More salad equals less joint pain?

Eating more salads and other whole vegetables appears to reduce your risk of knee pain from arthritis. Interestingly, this does not appear to be simply a factor of consuming more vitamins or anti-oxidants. There seems to be something special about eating whole vegetables that’s protective.

Doctors evaluated the diets of more than 6,000 adults and found that those who reported eating the most vegetables and fruits had the lowest risk of severe knee pain. However, there didn’t seem to be any relationship between the total amount of vitamin C or beta carotene consumed and knee pain.

Of course, this study revealed an association (or correlation) but did not definitely prove that eating more vegetables prevents knee pain. But what exactly is the downside of taking this advice?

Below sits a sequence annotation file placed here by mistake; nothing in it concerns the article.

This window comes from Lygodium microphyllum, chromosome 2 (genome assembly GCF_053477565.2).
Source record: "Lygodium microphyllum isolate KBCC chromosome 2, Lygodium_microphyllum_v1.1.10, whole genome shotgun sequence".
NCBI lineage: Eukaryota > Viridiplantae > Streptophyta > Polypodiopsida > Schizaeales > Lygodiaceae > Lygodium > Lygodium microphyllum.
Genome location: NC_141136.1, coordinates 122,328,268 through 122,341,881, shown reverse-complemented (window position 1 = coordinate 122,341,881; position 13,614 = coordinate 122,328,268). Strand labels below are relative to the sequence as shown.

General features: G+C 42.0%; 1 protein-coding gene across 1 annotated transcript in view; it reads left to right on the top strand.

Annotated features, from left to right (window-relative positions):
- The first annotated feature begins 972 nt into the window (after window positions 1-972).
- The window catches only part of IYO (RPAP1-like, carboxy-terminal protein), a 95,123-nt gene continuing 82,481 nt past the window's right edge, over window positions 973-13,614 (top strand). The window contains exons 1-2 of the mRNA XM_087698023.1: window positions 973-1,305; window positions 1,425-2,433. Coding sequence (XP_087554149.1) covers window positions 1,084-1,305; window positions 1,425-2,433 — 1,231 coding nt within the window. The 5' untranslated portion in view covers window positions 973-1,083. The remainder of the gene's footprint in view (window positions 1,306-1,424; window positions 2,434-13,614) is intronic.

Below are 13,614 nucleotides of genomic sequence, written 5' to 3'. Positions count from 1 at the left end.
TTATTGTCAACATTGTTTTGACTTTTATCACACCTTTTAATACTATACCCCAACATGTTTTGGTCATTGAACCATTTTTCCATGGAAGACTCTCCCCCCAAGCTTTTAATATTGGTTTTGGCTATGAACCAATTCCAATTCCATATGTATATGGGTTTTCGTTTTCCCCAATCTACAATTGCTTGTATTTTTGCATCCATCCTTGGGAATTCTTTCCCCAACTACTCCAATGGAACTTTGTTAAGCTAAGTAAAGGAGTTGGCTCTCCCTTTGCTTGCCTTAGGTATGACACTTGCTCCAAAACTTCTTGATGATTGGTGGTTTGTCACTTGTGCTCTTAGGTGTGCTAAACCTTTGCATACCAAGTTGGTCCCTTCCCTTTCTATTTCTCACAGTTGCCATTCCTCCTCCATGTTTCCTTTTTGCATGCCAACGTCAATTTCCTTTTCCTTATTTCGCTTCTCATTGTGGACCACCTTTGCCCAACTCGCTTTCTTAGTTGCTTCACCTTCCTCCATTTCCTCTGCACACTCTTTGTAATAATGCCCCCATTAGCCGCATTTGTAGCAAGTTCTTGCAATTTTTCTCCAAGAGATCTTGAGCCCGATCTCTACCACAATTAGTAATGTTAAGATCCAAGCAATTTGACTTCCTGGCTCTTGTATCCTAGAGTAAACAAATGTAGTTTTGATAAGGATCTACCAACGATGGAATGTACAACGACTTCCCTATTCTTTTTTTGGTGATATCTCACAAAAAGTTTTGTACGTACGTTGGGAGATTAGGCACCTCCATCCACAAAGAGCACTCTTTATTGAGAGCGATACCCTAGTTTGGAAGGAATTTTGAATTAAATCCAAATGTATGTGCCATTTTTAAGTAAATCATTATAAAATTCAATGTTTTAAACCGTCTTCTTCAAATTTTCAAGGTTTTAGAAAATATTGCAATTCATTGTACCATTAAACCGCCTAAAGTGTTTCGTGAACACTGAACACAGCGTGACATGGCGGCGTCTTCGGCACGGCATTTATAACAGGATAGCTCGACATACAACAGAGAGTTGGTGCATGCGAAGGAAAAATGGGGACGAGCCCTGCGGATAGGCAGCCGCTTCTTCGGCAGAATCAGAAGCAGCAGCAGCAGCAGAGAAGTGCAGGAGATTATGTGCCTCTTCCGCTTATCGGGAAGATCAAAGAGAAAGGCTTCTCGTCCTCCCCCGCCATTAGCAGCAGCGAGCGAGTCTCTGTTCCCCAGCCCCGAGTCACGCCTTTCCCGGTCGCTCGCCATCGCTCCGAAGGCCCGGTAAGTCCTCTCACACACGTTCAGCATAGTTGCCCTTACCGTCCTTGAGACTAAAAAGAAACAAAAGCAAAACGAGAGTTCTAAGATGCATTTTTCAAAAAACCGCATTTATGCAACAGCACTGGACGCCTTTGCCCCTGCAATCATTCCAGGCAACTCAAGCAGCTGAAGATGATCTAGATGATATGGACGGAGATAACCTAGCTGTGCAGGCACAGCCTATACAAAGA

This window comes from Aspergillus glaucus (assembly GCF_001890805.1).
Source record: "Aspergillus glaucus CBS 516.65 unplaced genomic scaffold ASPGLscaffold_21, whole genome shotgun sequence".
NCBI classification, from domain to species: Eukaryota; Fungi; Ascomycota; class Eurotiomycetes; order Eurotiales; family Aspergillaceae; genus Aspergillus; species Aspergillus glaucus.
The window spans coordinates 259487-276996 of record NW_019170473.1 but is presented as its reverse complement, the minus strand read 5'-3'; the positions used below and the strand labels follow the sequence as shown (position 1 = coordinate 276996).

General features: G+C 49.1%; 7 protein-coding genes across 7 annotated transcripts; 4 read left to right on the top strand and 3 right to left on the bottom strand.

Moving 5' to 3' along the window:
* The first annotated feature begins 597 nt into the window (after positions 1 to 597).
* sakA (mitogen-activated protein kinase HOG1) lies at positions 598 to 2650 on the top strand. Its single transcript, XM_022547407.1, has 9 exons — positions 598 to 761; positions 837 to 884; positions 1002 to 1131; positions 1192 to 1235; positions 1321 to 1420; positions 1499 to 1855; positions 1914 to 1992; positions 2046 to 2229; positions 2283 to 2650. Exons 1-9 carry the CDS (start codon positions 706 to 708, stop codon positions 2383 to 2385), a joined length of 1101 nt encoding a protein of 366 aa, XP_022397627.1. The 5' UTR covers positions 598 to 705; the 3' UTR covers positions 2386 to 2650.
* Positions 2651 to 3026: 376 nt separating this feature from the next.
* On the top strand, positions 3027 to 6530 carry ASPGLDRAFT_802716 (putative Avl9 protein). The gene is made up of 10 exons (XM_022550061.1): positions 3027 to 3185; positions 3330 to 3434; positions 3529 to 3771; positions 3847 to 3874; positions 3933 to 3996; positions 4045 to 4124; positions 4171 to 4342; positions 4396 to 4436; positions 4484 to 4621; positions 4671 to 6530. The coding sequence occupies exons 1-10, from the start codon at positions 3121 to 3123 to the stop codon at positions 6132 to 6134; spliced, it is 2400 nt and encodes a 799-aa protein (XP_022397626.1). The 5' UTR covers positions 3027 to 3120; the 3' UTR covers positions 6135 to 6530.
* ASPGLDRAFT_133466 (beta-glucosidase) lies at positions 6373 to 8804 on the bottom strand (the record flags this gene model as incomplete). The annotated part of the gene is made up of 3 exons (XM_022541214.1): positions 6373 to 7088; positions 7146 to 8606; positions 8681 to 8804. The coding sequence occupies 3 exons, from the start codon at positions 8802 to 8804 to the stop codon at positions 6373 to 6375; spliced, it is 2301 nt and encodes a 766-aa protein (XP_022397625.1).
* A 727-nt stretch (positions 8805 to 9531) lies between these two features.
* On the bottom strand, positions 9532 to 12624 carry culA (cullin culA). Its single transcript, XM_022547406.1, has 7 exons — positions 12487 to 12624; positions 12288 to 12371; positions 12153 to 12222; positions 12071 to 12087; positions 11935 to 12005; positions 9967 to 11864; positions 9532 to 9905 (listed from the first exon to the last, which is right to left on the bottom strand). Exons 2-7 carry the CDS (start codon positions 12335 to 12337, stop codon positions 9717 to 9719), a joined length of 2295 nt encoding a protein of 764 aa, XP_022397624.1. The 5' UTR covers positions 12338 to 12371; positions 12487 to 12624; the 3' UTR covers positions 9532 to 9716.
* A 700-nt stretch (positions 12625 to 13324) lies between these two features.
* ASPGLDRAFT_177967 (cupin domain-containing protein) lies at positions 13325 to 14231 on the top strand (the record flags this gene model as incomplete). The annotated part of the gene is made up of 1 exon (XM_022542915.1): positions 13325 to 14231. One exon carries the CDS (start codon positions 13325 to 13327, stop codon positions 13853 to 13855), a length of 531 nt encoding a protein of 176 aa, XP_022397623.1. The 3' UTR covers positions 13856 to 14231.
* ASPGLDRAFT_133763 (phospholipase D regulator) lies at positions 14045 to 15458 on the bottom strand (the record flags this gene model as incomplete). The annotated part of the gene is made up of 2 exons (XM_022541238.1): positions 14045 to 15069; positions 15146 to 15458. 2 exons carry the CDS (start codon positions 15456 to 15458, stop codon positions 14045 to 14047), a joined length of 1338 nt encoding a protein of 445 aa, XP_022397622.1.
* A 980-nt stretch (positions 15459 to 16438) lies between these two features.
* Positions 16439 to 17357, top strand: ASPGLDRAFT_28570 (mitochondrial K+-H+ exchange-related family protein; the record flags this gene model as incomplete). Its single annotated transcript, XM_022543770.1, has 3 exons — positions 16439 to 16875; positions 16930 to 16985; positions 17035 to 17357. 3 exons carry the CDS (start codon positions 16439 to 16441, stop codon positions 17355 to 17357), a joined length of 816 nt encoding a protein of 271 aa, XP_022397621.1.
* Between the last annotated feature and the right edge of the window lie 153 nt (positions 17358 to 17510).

About half of all adults will  develop knee pain due to arthritis (wear and tear in the joint) and the risk is significatnly higher if you’re overweight.  Not surprisingly, knee pain has negative effects on mood, participation in social and recreational activities, and sleep.

Eating more vegetables, on the other hand, is linked to a wealth of benefits, ranging from lower body weight to reduced risk of cancer, diabetes, stroke and heart disease, and–that old favorite–a longer and healthier life.

So eat up! Here are tips on finding vegetables you like to eat.  And if eating more vegetables is one of your goals, consider participating in the upcoming 30-Day Nutrition Upgrade. It’s a fun way to improve your eating habits…and eating more veggies and less sugar are the two biggest changes people report making. Click below for all the details.

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